How to get our money back from the banks

By Felix Salmon
January 11, 2010
had to pay back some of the enormous fiscal cost of the financial crisis they were largely responsible for causing.

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Of course it would be great if the big banks, currently making outsize profits thanks to the Fed’s zero interest-rate policy, had to pay back some of the enormous fiscal cost of the financial crisis they were largely responsible for causing.

The Obama administration has come under pressure at home and abroad to support a financial transactions tax on institutions and to heavily tax their executive compensation.

But the United States, led by the Treasury Secretary Timothy F. Geithner, has been opposed, arguing that a transactions tax would simply be passed on to customers and a bonus tax could be easily circumvented.

So, how to do this? The NYT and Politico are talking about some kind of “fee”, but it’s hard to see how to stop that from being passed on to customers. Simon Johnson, then, reckons it should be the bankers who are targeted, rather than the banks:

The answer is easy: people working at our largest banks – say over $100 bn in total assets – should get zero bonus for 2009…

The administration should immediately propose and the Congress must at once take up legislation to tax the individuals who receive bonuses from banks that were in the Too Big To Fail category – using receipt of the first round of TARP funds would be one fair criterion, but we could widen this to participation in the stress tests of 2009.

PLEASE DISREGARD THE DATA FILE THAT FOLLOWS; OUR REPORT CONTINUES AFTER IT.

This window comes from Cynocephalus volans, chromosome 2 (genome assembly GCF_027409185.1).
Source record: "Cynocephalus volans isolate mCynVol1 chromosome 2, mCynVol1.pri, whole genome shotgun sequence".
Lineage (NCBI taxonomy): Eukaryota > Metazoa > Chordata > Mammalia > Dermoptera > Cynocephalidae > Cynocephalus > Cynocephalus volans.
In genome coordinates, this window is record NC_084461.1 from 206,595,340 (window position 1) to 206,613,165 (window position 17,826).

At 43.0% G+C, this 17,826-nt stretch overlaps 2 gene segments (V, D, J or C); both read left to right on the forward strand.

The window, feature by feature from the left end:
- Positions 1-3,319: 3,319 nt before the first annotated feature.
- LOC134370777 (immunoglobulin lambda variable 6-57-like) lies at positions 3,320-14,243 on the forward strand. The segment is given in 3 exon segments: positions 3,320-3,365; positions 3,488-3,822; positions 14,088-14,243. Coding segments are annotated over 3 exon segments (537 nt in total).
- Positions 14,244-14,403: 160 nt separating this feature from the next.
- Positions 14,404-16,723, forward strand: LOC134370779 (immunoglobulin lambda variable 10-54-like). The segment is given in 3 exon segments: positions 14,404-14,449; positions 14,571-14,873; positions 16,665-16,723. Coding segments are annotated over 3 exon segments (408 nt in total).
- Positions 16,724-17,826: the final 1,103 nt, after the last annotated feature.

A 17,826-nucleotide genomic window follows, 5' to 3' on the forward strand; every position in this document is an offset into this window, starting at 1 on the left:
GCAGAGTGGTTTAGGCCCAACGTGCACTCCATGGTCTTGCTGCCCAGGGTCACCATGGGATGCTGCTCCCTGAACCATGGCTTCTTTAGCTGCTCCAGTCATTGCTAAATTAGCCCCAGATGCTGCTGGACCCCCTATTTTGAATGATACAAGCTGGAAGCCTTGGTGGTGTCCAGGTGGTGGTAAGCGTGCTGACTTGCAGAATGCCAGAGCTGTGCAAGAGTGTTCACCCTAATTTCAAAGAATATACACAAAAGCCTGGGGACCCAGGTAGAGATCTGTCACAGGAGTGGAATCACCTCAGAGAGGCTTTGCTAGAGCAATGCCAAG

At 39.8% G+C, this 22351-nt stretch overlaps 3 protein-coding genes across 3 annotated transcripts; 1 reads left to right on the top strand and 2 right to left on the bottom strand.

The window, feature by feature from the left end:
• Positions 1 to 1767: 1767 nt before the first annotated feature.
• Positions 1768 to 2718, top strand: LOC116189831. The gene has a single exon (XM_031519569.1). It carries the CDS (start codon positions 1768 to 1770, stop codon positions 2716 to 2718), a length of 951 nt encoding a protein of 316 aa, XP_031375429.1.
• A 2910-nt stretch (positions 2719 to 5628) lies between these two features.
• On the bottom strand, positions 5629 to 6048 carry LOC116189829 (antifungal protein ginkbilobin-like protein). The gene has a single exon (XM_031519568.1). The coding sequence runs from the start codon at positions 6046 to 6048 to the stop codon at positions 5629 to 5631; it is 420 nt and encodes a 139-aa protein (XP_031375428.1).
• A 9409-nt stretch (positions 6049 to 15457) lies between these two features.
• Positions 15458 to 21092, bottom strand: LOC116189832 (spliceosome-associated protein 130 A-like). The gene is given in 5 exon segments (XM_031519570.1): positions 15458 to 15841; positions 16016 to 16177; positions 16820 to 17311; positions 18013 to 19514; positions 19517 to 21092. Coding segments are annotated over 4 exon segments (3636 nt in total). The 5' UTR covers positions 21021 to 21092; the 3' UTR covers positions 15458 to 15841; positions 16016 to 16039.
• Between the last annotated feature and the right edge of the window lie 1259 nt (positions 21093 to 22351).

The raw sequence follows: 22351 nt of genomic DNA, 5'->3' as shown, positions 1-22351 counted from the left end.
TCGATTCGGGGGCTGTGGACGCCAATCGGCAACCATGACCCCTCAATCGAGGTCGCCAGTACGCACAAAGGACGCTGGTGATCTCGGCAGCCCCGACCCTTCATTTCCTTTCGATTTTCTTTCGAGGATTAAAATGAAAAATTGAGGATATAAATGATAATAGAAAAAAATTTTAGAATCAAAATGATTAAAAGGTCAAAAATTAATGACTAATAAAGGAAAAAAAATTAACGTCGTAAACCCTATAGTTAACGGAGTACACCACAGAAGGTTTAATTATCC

The supertax structure being implemented in the UK is definitely not the right model – these “taxes on bonuses” are being paid by the banks (i.e., their shareholders – meaning you, again) and not by the people receiving the bonuses.

Essentially, we need a steeply progressive windfall income tax – tied to the receipt of a particular form of income. This is tricky to design right – but a lot of good lawyers can get cranking.

I think Simon is right that such a tax is hard to design, and therefore wrong that it’s in any way “easy”. If you tax 100% of bankers’ 2009 bonuses, then the banks simply won’t pay any 2009 bonuses, and you’ll get no revenue. Meanwhile, banks will just double those bankers’ bonuses in 2010.

I don’t think there’s any easy answer here, but I do think that Simon is unnecessarily harsh on the UK supertax, which seems to have worked quite well: banks are doubling their bonus pools and paying half to the government, raising a lot of money for the public fisc. Yes, the public does own a large number of bank shares. But I see no evidence that the UK supertax has done particular damage to bank stocks.

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